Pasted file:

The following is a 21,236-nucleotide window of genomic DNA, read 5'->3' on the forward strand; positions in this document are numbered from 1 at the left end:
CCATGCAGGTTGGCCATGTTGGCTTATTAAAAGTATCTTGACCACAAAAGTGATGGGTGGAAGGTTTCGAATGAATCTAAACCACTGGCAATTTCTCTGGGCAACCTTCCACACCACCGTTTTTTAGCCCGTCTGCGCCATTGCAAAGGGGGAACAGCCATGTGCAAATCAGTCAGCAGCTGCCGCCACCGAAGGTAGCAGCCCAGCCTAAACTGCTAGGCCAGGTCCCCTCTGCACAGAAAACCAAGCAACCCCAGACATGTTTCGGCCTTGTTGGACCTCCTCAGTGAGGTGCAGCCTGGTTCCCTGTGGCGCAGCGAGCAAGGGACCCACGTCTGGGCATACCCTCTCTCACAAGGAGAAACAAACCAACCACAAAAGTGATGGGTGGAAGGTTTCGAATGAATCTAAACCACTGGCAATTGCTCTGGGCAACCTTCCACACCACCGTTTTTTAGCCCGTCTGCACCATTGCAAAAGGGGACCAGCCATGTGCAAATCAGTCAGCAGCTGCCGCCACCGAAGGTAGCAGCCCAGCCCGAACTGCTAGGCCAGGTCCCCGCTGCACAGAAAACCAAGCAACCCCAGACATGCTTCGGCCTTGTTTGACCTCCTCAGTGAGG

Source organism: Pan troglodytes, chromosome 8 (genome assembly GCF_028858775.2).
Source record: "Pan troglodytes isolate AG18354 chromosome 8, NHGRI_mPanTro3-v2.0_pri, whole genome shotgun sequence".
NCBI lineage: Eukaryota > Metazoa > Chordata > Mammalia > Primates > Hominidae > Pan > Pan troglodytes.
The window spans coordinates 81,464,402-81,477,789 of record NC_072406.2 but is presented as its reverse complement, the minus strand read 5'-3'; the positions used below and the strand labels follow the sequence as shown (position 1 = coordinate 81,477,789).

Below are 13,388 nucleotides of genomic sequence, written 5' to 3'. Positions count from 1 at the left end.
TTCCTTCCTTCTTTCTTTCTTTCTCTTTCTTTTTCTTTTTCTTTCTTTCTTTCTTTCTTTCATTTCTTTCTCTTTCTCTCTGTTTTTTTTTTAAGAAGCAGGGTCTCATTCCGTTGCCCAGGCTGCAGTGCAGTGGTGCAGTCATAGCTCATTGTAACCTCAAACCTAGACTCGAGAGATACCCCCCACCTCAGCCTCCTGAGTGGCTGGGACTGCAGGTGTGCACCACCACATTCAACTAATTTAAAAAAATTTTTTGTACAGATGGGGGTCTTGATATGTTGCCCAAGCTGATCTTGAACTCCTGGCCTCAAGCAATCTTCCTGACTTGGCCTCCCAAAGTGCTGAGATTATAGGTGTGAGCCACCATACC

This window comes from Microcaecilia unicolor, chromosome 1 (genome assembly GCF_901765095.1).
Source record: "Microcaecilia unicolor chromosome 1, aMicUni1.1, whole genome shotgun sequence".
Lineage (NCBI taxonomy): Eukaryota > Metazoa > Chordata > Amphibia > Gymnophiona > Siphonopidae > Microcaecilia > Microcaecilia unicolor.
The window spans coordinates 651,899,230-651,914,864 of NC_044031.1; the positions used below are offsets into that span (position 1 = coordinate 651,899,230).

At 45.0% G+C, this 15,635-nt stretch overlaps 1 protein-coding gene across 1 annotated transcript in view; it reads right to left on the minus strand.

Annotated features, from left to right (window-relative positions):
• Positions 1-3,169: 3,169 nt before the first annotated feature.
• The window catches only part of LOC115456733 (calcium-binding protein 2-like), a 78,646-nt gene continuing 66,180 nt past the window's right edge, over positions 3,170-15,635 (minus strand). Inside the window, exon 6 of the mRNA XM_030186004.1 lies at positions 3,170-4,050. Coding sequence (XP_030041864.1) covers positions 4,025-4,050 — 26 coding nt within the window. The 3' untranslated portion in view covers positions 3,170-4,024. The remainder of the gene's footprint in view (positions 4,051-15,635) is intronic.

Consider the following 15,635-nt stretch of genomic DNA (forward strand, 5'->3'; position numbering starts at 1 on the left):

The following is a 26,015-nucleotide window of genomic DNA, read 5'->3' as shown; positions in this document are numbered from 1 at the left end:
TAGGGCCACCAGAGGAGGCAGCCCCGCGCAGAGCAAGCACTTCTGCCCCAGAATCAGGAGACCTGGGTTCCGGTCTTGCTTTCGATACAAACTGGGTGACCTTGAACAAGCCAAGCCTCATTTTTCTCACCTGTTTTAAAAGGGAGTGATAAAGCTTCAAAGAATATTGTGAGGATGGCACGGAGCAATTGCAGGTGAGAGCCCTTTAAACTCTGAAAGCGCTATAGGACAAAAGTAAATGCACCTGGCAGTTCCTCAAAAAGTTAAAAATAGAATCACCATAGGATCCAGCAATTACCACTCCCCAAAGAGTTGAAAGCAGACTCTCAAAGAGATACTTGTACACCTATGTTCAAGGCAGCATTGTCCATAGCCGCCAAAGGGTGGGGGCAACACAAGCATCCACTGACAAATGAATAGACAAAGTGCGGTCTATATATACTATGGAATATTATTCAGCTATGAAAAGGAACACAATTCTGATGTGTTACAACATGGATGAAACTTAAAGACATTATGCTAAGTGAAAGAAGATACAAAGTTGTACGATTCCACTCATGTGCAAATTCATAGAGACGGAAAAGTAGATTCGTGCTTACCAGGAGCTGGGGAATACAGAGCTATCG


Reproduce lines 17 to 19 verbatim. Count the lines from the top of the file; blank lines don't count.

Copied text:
Consider the following 15,635-nt stretch of genomic DNA (forward strand, 5'->3'; position numbering starts at 1 on the left):

The following is a 26,015-nucleotide window of genomic DNA, read 5'->3' as shown; positions in this document are numbered from 1 at the left end:
TAGGGCCACCAGAGGAGGCAGCCCCGCGCAGAGCAAGCACTTCTGCCCCAGAATCAGGAGACCTGGGTTCCGGTCTTGCTTTCGATACAAACTGGGTGACCTTGAACAAGCCAAGCCTCATTTTTCTCACCTGTTTTAAAAGGGAGTGATAAAGCTTCAAAGAATATTGTGAGGATGGCACGGAGCAATTGCAGGTGAGAGCCCTTTAAACTCTGAAAGCGCTATAGGACAAAAGTAAATGCACCTGGCAGTTCCTCAAAAAGTTAAAAATAGAATCACCATAGGATCCAGCAATTACCACTCCCCAAAGAGTTGAAAGCAGACTCTCAAAGAGATACTTGTACACCTATGTTCAAGGCAGCATTGTCCATAGCCGCCAAAGGGTGGGGGCAACACAAGCATCCACTGACAAATGAATAGACAAAGTGCGGTCTATATATACTATGGAATATTATTCAGCTATGAAAAGGAACACAATTCTGATGTGTTACAACATGGATGAAACTTAAAGACATTATGCTAAGTGAAAGAAGATACAAAGTTGTACGATTCCACTCATGTGCAAATTCATAGAGACGGAAAAGTAGATTCGTGCTTACCAGGAGCTGGGGAATACAGAGCTATCG